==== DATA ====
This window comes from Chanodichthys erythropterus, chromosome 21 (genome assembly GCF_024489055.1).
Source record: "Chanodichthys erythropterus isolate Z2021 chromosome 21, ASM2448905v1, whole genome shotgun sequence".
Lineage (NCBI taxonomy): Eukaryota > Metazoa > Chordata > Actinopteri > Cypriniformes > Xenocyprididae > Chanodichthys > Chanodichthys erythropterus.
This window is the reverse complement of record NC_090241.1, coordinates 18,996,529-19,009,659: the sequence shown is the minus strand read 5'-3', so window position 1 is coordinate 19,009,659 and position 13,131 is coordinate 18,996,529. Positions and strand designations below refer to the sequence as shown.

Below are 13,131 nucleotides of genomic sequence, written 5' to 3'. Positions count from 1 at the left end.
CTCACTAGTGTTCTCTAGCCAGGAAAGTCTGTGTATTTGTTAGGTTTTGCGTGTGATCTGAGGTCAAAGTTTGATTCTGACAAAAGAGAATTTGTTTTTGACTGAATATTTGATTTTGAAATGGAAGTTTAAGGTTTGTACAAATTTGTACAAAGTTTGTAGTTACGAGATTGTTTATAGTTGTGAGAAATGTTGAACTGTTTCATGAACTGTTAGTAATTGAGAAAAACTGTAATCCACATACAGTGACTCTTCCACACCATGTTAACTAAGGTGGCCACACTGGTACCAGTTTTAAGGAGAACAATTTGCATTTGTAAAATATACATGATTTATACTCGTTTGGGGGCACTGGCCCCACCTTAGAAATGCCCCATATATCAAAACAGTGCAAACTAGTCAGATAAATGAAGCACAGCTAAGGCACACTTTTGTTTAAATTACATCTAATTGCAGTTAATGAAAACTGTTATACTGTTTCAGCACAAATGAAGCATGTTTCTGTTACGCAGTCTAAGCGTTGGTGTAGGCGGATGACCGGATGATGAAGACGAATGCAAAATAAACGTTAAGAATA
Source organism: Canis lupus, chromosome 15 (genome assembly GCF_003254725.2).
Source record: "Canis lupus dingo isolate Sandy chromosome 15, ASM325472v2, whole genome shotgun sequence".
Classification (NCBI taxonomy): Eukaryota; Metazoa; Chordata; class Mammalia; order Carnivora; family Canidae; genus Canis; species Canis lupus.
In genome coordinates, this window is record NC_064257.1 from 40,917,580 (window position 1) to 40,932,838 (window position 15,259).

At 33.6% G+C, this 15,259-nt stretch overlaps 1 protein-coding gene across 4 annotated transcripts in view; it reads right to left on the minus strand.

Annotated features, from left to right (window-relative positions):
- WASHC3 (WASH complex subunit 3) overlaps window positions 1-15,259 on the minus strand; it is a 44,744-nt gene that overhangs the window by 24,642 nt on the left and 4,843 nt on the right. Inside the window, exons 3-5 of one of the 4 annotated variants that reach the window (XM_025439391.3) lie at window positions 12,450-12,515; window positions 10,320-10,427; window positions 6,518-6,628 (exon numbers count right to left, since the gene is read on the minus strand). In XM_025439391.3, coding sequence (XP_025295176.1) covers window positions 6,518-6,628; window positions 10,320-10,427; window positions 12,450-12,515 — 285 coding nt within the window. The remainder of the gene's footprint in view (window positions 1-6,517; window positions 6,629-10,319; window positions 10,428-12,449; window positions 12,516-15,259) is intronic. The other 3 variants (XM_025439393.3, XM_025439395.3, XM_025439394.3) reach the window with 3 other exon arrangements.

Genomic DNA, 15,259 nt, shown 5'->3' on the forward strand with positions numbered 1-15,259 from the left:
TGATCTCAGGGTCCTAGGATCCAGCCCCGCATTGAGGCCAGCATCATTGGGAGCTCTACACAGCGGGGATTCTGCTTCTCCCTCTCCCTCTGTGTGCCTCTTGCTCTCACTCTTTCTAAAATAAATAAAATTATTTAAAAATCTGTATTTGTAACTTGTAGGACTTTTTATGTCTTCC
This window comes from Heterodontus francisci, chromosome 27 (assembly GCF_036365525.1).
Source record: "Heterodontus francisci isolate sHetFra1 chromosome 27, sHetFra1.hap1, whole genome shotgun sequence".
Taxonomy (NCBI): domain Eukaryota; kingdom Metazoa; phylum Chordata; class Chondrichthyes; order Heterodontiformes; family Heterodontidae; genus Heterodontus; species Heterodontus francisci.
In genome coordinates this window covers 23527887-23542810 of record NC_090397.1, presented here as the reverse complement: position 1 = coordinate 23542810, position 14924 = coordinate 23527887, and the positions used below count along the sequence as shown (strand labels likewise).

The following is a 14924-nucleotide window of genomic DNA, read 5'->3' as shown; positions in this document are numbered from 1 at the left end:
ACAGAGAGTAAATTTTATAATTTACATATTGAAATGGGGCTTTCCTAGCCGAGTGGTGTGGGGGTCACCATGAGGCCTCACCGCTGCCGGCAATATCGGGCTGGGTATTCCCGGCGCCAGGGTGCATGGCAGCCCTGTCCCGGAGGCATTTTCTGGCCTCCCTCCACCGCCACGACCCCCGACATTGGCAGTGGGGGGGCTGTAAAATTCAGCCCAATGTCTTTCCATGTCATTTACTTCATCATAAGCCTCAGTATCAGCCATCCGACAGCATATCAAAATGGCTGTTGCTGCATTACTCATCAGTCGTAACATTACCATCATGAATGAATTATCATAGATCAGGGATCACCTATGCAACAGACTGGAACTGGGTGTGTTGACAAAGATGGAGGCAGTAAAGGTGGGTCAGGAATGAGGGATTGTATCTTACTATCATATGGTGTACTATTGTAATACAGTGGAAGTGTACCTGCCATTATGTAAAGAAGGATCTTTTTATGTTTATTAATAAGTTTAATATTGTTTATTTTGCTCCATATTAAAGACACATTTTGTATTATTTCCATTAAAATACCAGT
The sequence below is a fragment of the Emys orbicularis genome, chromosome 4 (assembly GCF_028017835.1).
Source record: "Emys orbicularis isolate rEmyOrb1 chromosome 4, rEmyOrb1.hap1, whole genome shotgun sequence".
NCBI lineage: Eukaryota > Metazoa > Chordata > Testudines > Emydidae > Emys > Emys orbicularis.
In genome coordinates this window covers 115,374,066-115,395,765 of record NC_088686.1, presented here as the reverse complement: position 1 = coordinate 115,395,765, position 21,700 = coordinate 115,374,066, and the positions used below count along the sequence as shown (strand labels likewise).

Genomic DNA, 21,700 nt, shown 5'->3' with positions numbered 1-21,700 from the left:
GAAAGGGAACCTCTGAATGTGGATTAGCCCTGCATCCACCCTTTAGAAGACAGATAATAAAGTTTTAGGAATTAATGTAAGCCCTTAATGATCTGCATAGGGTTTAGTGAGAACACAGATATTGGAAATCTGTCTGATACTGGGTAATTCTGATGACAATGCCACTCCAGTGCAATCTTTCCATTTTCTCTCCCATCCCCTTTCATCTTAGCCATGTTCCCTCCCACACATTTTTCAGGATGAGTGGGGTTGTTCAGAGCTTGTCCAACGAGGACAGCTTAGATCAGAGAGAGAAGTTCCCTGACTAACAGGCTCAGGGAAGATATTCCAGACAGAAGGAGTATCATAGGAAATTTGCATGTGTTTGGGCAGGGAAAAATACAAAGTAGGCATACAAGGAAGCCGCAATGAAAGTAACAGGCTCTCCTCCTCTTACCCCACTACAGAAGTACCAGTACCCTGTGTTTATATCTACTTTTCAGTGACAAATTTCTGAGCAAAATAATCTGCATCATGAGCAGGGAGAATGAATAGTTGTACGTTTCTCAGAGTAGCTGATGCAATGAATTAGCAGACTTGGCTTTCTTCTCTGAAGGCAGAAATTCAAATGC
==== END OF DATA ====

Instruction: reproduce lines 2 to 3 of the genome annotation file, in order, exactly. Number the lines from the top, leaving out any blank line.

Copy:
Source record: "Chanodichthys erythropterus isolate Z2021 chromosome 21, ASM2448905v1, whole genome shotgun sequence".
Lineage (NCBI taxonomy): Eukaryota > Metazoa > Chordata > Actinopteri > Cypriniformes > Xenocyprididae > Chanodichthys > Chanodichthys erythropterus.